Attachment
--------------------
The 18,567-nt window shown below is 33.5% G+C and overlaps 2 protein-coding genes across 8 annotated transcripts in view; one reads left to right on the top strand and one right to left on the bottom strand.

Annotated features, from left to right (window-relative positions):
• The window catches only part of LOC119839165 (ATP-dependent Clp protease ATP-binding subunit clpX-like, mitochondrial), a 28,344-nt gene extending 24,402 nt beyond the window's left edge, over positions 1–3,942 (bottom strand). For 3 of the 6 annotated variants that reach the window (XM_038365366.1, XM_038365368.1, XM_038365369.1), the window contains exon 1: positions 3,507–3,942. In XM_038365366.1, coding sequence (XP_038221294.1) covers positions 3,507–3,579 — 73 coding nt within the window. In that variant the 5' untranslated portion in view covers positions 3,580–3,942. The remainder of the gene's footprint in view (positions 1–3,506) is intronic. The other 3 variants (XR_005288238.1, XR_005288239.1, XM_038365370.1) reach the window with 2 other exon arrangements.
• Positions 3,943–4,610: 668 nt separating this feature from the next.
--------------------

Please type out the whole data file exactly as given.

The 18,567-nt window shown below is 33.5% G+C and overlaps 2 protein-coding genes across 8 annotated transcripts in view; one reads left to right on the top strand and one right to left on the bottom strand.

Annotated features, from left to right (window-relative positions):
• The window catches only part of LOC119839165 (ATP-dependent Clp protease ATP-binding subunit clpX-like, mitochondrial), a 28,344-nt gene extending 24,402 nt beyond the window's left edge, over positions 1–3,942 (bottom strand). For 3 of the 6 annotated variants that reach the window (XM_038365366.1, XM_038365368.1, XM_038365369.1), the window contains exon 1: positions 3,507–3,942. In XM_038365366.1, coding sequence (XP_038221294.1) covers positions 3,507–3,579 — 73 coding nt within the window. In that variant the 5' untranslated portion in view covers positions 3,580–3,942. The remainder of the gene's footprint in view (positions 1–3,506) is intronic. The other 3 variants (XR_005288238.1, XR_005288239.1, XM_038365370.1) reach the window with 2 other exon arrangements.
• Positions 3,943–4,610: 668 nt separating this feature from the next.